Exploring New Baltimore Covered Bridge in Somerset County

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New Baltimore Covered Bridge surrounded by fall foliage.

New Baltimore Covered Bridge is one of ten remaining covered bridges in Somerset County, Pennsylvania.

New Baltimore Covered Bridge FAQs

When was New Baltimore Covered Bridge built?

It was originally constructed in 1879 by an unknown builder, then rebuilt in 1998 after the original was destroyed by flood waters on January 19, 1996.
New Baltimore Covered Bridge in the spring.

Do any photos of the original New Baltimore Covered Bridge exist?

Yes – here is one from 1972.
New Baltimore Covered Bridge in 1972.

Can I navigate to the New Baltimore Covered Bridge by GPS?

Yes – use GPS coordinates 39.98690, -78.77235.
How to find New Baltimore Covered Bridge in Somerset County Pennsylvania.

What body of water does the New Baltimore Covered Bridge span?

The Raystown Branch of the Juniata River.
Raytown Branch of the Juniata River flowing under New Baltimore Covered Bridge.

How long s the New Baltimore Covered Bridge?

86 feet long.
Winter at New Baltimore Covered Bridge in Somerset County.

What type of trusses were used to construct New Baltimore Covered Bridge?

Multiple King Post style trusses.
Interior of the New Baltimore Covered Bridge

When was New Baltimore Covered Bridge placed on the National Register of Historic Places?

December 10, 1980.
New Baltimore Covered Bridge in the fall.

What are the inventory numbers for New Baltimore Covered Bridge?

NRHP 80003630 (National Register of Historic Places reference number)
WGCB 38-56-09 #2 (World Guide to Covered Bridges number)Summer at New Baltimore Covered Bridge.

Can you still drive through New Baltimore Covered Bridge?

Yes – Town Hill Road passes through New Baltimore Covered Bridge and is open to vehicular traffic.Front view of New Baltimore Covered Bridge.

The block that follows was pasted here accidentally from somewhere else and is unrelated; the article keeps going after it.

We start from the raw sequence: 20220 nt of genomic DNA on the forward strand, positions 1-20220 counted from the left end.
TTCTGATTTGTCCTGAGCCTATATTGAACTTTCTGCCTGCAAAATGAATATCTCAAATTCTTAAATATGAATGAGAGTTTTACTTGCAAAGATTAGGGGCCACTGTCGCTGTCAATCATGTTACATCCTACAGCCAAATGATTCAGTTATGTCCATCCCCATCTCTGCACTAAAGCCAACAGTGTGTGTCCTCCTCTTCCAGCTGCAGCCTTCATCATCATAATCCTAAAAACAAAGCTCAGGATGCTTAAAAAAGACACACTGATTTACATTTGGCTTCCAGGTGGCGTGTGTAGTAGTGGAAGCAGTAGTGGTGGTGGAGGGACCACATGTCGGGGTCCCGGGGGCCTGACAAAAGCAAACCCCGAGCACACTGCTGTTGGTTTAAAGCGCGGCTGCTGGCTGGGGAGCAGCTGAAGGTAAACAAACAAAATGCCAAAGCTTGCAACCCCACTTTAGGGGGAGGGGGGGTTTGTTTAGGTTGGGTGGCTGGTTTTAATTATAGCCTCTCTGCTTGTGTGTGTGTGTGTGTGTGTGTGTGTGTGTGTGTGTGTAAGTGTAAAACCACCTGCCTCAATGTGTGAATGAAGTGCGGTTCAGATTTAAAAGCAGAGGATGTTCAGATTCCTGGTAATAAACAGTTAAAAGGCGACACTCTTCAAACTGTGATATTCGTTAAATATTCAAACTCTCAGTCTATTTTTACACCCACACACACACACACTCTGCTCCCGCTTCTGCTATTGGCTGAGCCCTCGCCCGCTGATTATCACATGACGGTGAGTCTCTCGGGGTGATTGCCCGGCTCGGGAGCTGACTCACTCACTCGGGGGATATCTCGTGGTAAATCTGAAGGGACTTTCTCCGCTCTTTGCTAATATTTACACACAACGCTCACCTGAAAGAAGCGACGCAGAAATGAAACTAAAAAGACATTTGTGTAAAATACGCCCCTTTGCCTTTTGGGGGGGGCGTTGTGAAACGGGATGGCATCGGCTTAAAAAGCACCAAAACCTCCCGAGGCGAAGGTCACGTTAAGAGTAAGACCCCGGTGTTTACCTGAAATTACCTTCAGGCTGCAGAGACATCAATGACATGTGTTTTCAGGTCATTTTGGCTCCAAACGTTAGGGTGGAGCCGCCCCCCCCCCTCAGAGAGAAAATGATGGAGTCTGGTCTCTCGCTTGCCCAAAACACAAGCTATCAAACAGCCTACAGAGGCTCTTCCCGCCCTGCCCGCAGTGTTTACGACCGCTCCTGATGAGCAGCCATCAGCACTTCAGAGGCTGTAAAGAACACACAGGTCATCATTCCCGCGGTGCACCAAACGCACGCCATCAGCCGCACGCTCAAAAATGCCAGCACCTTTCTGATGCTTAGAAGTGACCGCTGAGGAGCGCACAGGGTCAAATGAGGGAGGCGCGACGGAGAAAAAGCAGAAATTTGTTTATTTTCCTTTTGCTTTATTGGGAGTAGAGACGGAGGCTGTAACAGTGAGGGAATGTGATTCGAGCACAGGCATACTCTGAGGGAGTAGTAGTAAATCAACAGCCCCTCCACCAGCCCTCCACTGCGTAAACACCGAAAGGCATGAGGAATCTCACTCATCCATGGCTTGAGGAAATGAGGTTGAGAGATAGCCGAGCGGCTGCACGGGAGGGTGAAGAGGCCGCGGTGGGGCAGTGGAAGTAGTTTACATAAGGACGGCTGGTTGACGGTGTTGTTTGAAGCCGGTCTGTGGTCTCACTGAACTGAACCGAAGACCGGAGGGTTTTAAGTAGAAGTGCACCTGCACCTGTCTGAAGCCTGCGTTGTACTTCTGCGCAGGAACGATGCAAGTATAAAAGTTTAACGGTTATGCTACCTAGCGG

Looking for more Somerset County Covered Bridges?

Pack Saddle Covered Bridge is Somerset County’s most famous covered bridge.

A summertime view of the Pack Saddle Covered Bridge in Somerset County, PA.

Barronvale Covered Bridge is Somerset County’s longest covered bridge.

A late summer/early autumn view of Barronvale Covered Bridge and Laurel Hill Creek in Somerset County, PA
A late summer/early autumn view of Barronvale Covered Bridge and Laurel Hill Creek in Somerset County, PA

Lower Humbert Covered Bridge is a fantastic spot to catch the fall foliage in the Laurel Highlands.

Autumn at Lower Humbert Covered Bridge

Kings Covered Bridge is the perfect spot for a picnic, feature a covered pavillion right next to the bridge.

A springtime view of Kings Covered Bridge in Somerset County
A springtime view of Kings Covered Bridge in Somerset County.

Glessner Covered Bridge lies on the outskirts of Shanksville, near the Flight 93 Memorial.

The Glessner Covered Bridge near Shanksville Pennsylvania
The Glessner Covered Bridge near Shanksville, Pennsylvania.

Explore even more covered bridges on my PA Covered Bridges page.

A guide to the best covered bridges in Pennsylvania.
A guide to the best covered bridges in Pennsylvania.

Looking for more Laurel Highlands adventures?

Then be sure to check out 20 Must-See Waterfalls in the Laurel Highlands.

The author at Cole Run Falls in the Laurel Highlands.
The author at Cole Run Falls in the Laurel Highlands.

Or if scenic overlooks are your thing, don’t miss Beam Rocks Overlook in Somerset County.

Beam Rocks Overlook in the Forbes State Forest.
Beam Rocks Overlook in the Forbes State Forest.

For a completely different type of bridge, the Salisbury Viaduct along the Great Allegheny Passage rail trail is a 1,908 foot long engineering marvel, towering 101 feet above the Casselman River in Somerset County.

Rusty Glessner taking in the sunrise over the Salisbury Viaduct.
The Salisbury Viaduct in Somerset County.

For a unique underground experience, the Big Savage Tunnel along the Great Allegheny Passage offers you the chance to hike/bike a 3,294 foot long former railroad tunnel, originally constructed in 1912.

Trains from the Western Maryland Railroad once passed through the Big Savage Tunnel, now part of the Great Allegheny Passage.
Trains from the Western Maryland Railroad once passed through the Big Savage Tunnel, now part of the Great Allegheny Passage.

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